I think you’ll find as I have that the new bikes with Dura-Ace 9000 work perfectly well with internal routed frames, including the Tarmac SL4.

  25. Stan Yeatts

    Excellent summary. And, I will reference “Road Bike Action Magazine’s” edition from 1 year ago (e.g.,Feb 2012) where they did a ‘Shootout’ among the best dream bikes on the planet. The pucnhline of the article was: “…In a unanimous decision, the blue ribbon goes to the Specialized S-Works Tarmac SL4…”

  26. Darwin

    Giant makes a better bike. In fact they and Merida used to make Specialized bikes but now only Merida does. Something odd about the Specialized reviews here. Like you have some sort of bias based on a connection with Specialized.


    1. Author
      Padraig

      Darwin: Our bike reviews aren’t contests. If you need a shootout, I recommend our buddies over at Road Bike Action. They do shootouts.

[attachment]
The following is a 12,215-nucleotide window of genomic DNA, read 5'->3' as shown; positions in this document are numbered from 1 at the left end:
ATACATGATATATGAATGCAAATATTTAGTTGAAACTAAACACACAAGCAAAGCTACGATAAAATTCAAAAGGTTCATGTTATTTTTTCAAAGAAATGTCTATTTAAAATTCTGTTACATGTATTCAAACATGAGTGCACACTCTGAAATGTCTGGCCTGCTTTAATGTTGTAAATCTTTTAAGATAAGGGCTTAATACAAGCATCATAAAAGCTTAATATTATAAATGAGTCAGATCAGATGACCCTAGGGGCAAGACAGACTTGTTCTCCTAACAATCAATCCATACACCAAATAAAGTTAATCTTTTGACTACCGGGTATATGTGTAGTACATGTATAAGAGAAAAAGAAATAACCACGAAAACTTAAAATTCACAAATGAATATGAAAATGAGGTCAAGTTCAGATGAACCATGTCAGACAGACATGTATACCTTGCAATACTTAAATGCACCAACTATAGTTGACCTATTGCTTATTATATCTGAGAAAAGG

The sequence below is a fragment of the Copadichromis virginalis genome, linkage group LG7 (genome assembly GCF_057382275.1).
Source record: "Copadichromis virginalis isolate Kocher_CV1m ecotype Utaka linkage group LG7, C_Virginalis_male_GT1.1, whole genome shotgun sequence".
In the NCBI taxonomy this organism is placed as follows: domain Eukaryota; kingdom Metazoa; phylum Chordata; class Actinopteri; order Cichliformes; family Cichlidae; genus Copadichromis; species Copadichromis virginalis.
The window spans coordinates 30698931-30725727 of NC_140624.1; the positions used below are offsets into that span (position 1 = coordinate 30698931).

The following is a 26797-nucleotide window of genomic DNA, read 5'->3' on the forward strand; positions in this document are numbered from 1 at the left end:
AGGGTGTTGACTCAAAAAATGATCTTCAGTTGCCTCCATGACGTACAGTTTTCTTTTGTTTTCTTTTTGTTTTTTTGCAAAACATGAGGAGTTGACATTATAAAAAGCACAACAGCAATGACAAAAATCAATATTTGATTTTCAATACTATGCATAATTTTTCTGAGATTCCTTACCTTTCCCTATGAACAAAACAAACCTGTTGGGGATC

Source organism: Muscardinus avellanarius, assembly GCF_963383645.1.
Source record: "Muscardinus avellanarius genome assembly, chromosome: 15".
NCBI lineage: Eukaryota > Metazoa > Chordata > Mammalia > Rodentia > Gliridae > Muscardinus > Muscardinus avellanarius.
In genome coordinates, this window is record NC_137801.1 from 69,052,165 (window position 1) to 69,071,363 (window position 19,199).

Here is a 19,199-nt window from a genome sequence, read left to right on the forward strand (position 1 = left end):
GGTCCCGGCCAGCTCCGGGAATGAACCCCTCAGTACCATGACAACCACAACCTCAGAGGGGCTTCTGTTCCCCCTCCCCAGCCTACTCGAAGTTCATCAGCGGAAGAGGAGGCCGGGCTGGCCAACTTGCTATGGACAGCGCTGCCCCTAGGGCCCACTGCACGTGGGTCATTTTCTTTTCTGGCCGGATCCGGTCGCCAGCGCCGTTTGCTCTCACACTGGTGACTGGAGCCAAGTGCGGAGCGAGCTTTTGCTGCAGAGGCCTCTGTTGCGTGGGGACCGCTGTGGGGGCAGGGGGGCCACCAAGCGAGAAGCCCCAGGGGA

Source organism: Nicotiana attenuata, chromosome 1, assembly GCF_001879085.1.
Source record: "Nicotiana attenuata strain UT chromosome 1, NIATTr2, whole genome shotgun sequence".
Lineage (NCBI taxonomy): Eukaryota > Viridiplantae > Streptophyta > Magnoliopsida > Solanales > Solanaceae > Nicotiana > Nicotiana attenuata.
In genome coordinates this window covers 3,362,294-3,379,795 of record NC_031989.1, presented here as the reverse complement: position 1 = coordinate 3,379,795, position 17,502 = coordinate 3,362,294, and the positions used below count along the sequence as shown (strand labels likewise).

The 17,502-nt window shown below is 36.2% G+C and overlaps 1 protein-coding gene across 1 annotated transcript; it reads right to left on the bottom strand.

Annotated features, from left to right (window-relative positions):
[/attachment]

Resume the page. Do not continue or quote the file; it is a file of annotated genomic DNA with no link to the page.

As far as bias goes, if I admit we’re biased to you, then our evil cabal will have to send out our steroid-enhanced henchmen to kill everyone who sees this comment. I’m sure you don’t want that.

      The reality is simpler: We’ve been talking to Giant, but we have yet to get a single bike from them.

  27. Darwin

    I didn’t ask for shootout so thats a strawman comment.

    You are really soft pedaling the fork recall in both Part 1 and Part 2 and you claim you don’t know that Specialized has shut companies down when in fact they have. Google “specialized lawsuits”. Not that hard to find.
    Disappointing…

  28. DH